Here we have a case of a corporation, accountable to no one-- not law, not public shareholders (assuming it's like most nearly every other corporation and has its voting power secured in the hands of the board of directors)-- except for the government and its regulations and inspectors, willfully and negligently introducing toxic bacteria into our food supply.
Over one half billion eggs. Admittedly, when compared to the total number of eggs in circulation annually (80 billion) it seems like small ova, but consider that right now, of that 80 billion, only 7 billion are in circulation, and suddenly a half billion seems like a staggering number. 
Here is where "libertarians" like Beck and his moronic ilk have it wrong: it's the lesser of two evils to have government in our lives a little in order to avoid having business in our lives a lot. When you look back over the history of governance in this country, we've tried to be more sensitive to the needs of corporations than to the needs of citizens, and have gradually realized that we needed a better balance. 
I'm convinced we're not there, not even close, yet. Companies who compete in the economy cut corners. That's a fact. They justify cutting corners by analyzing the risks to the general public and determining whether those risks and the concommitant injuries and damage are worth the potential price they'd pay. 
We're not just talking about manufacturers or farmers. Our entire economy has been destabilized by a bunch of thick-headed yahoos who decided it was OK to risk the entire housing base in order to make a small (as compared to the losses now) profit off the backs of the poor and middle classes.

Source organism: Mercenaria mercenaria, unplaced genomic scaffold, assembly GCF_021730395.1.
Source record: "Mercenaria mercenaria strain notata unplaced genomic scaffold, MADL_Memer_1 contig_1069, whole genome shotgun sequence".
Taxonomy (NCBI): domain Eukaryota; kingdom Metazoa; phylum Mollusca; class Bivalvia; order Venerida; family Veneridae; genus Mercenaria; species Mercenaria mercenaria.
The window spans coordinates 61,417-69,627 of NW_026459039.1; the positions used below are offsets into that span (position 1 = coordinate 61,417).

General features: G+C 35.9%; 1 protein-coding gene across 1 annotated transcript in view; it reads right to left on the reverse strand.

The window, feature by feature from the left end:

If the government unfairly takes away one of my basic rights, I have recourse, not only to the courts, but to my elected officials and to the media, and those government agencies and officials can either be shamed into compliance or removed by either administrative fiat or the votes of the people. 
Who impeaches GM for foisting the Hummer on us? BP for smearing out beaches with oil and killing entire fishing communities? Goldman Sachs for essentially evicting millions of Americans? The list is literally endless.
And that's with a government with oversight and regulatory capacity, as toothless and ineffective as it was for the eight years under Bush! Imagine what we would be facing in a world without even that veil of security?
Corporations cannot be thrown in jail. They can be fined, but those fines rarely amount to anything more than a quarter or two of profits. They cannot be indicted and forced to stand trial. 
Yet, they have been given the same basic civil rights as you or I (with some exclusions. No corporation is ever going to win a Fourteenth Amendment claim.) They have protected speech. They can finance political campaigns. They can be protected from unlawful searches and seizures. And so on.